Ian Thorpe unfazed by slow times

Last Updated: Nov 16, 2011, 12:35 PM IST

Seoul: Australian swimming legend Ian Thorpe said he aims to compete in next year`s London Olympics and is not disappointed by a recent string of slow performances during his comeback.

Thorpe, 29, announced his return to the pool in February after retiring in 2006 due to what he said was a loss of privacy in his life and training.

"I`m not disappointed at all. I expected my first race wouldn`t be that fast and that`s what it was," Thorpe told a press conference marking the 50th anniversary of diplomatic ties between South Korea and Australia.

Thorpe, who faces a selection trial for the Australian Olympic team in March, failed to make the podium at meets this month in Singapore, Beijing and Tokyo.

"It`s pretty natural for anyone who has spent any time out of the pool, let alone how long I`ve spent. So my performance is on track, where I`d like to head...and technically, I`m swimming better," he said.

The five-time Olympic gold medallist, dubbed "Thorpedo" by fans, didn`t hide the difficulties he is facing with his comeback, likening it to restarting a car after five years.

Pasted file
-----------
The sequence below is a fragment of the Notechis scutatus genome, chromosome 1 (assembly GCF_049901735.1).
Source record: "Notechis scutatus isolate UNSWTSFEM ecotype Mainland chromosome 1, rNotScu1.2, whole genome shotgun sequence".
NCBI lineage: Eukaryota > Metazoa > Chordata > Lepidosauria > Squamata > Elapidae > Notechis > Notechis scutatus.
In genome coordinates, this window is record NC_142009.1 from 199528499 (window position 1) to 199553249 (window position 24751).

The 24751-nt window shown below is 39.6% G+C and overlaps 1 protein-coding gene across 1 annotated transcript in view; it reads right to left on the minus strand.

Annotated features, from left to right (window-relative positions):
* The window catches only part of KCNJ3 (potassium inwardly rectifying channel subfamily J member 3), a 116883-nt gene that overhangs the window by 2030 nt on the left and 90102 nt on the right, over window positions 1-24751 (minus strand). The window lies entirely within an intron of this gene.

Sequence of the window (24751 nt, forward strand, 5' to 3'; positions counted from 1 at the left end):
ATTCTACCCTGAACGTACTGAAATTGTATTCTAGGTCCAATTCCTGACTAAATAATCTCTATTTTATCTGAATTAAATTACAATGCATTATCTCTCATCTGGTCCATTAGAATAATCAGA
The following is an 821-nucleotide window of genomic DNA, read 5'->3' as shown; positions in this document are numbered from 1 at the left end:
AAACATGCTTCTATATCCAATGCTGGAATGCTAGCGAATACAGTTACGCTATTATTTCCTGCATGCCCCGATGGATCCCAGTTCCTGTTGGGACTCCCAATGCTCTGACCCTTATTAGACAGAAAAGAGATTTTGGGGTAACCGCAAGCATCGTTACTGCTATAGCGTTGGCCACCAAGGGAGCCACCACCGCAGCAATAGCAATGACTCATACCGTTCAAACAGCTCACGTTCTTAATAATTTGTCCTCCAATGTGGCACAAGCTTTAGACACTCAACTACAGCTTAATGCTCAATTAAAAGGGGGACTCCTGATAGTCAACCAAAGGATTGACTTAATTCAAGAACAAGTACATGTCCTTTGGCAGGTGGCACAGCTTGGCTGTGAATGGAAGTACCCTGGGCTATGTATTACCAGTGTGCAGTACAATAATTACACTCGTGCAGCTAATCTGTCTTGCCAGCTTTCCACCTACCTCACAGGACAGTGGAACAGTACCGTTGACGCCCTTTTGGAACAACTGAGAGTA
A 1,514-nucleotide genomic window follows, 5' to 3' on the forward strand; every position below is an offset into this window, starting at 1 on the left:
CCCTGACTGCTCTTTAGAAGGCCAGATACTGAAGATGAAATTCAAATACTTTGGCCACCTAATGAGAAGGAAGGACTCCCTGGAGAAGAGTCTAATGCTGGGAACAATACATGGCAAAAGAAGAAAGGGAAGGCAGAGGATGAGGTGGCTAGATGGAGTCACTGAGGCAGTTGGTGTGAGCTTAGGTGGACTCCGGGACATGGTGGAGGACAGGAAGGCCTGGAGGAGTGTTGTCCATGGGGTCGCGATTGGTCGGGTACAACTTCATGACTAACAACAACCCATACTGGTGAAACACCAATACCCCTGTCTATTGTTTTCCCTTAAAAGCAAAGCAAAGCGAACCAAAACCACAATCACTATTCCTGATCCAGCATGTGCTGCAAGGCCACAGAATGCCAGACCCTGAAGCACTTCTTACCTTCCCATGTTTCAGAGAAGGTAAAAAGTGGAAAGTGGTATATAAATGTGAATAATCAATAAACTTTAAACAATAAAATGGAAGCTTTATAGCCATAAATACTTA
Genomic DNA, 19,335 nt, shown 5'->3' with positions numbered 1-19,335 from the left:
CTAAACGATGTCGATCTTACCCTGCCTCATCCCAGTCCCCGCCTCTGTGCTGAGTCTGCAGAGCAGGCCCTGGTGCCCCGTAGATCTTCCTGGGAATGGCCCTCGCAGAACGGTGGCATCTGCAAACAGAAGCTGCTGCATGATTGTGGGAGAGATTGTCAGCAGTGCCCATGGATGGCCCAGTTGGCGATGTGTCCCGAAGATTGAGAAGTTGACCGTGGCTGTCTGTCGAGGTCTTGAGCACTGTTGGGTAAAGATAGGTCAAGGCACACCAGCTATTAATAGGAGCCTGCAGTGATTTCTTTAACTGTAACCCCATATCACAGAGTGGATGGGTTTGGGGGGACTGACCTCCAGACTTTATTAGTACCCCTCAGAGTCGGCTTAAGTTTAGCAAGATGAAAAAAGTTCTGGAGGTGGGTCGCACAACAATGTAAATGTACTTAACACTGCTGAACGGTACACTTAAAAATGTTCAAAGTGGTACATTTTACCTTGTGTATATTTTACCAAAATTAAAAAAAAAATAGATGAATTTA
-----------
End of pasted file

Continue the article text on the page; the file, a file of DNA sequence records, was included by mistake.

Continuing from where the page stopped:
"It doesn`t matter how good the car is, it`s still going to be difficult and I`m experiencing this," he said. "There are...some things I need to improve on, but I think most importantly, I rediscovered love and passion for the sport. I don`t think I can underestimate the value of that."

Thorpe stunned the swimming world when he retired at age 24.

"At that time, I didn`t think I`d compete again...so I surprised myself that I wanted to do this," he said, adding he had witnessed incredible progress in swimming during his retirement.

"What`s fantastic about this progression is that it`s from all over the world. It`s not one or two countries...but it`s really spreading throughout the world."

Money is not the reason for his return, he said. "I can`t motivate myself to just get up early for money. It doesn`t work...I`m only able to do this because I found my passion."

Bureau Report